PNA Updates Tools for Optimal Pet Nutrition

The Pet Nutrition Alliance (PNA) announced the annual update on its resource that helps veterinary healthcare teams make more informed decisions when recommending pet food for their patients. This new tool Dare to Ask: We Did! was created by compiling information about pet food manufacturers.

With thousands of choices of pet foods, it is confusing for pet owners and the veterinary healthcare team to make informed decisions about the best pet food for an individual pet. Surveys show that practitioners are overwhelmed with the volume of food choices available and feel unequipped to make educated food recommendations to clients. With this in mind, PNA set out to create resources that not only inform veterinary healthcare teams on the best food options available, but also save veterinary professionals time and energy in their research.

“Most pet owners base food decisions on an ingredient list, and we want them to understand the decision should be more focused on quality control, nutritional expertise, and other important factors surrounding the pet food manufacturer,” said Julie Churchill, DVM, PhD, DACVN and PNA President. The World Small Animal Veterinary Association (WSAVA) developed recommendations for selecting the best food, but most of this information is not on the label and requires contacting each manufacturer to ask them for information. PNA “dared to ask” by contacting more than 200 manufacturers selling pet food in the United States and Canada and asking them questions based on some of the WSAVA criteria. The results answer critical questions including details on the manufacturers’ nutritional expertise, where their foods are manufactured, and whether they can provide information on a requested nutrient (and if that nutrient meets the Association of American Feed Control Officials profiles).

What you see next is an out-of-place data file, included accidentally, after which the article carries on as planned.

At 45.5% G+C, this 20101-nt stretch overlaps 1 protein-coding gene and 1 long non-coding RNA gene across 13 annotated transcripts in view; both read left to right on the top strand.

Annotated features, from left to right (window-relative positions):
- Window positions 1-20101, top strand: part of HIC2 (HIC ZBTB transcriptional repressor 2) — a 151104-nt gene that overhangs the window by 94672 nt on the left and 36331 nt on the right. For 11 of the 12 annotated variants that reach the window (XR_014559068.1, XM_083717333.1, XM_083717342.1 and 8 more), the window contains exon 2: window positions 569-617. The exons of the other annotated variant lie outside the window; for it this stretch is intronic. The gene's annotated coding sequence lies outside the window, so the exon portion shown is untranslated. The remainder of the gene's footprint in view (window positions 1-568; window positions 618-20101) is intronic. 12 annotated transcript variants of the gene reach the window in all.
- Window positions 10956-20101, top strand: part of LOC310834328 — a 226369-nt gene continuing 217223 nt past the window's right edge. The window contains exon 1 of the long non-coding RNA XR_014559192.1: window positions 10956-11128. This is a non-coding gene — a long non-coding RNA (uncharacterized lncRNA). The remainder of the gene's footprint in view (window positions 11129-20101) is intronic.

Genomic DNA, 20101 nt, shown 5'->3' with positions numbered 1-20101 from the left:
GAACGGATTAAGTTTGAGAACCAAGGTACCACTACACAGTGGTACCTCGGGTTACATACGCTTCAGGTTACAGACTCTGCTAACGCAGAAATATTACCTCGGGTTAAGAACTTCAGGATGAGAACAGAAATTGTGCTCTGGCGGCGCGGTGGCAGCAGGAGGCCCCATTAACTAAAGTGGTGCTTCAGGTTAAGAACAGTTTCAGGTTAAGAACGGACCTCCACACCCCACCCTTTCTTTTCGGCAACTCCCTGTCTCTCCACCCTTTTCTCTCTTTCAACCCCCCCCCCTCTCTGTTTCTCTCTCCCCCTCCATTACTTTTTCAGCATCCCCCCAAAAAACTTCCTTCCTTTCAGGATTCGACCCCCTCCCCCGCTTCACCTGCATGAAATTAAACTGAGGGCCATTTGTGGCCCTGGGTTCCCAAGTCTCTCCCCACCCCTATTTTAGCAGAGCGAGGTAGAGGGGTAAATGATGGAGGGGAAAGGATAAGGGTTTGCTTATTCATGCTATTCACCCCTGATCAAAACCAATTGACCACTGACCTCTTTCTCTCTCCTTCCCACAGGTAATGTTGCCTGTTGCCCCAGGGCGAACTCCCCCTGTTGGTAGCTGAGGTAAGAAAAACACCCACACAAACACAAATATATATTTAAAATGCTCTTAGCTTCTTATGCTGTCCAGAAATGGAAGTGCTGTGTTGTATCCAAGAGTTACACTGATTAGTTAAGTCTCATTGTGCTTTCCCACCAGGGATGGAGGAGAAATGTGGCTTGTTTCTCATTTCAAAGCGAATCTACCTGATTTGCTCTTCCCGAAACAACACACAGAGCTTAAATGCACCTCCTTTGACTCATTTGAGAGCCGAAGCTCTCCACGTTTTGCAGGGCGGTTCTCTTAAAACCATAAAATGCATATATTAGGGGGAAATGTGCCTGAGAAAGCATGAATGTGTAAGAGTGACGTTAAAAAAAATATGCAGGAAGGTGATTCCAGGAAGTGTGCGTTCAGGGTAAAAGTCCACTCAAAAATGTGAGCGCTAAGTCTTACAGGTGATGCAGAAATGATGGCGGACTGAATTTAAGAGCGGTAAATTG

A newly updated version of Dare to Ask is now available on the PNA website and expands its library of valuable tools for veterinary healthcare teams on nutritional assessment and planning, including calorie calculators for dogs and cats which are available in English, Spanish and French. “The goal is to provide veterinary healthcare teams with more objective information on which to base their pet food decisions and recommendations. We want to empower the veterinary healthcare team to help their clients navigate the sea of pet nutrition information (and misinformation) to provide optimal nutrition for every pet.” added Lisa Freeman DVM, PhD DACVN, PNA Past-President. For more information about this project, and to access scientifically-based nutritional information, calorie calculators, and other useful pet nutrition resources, please visit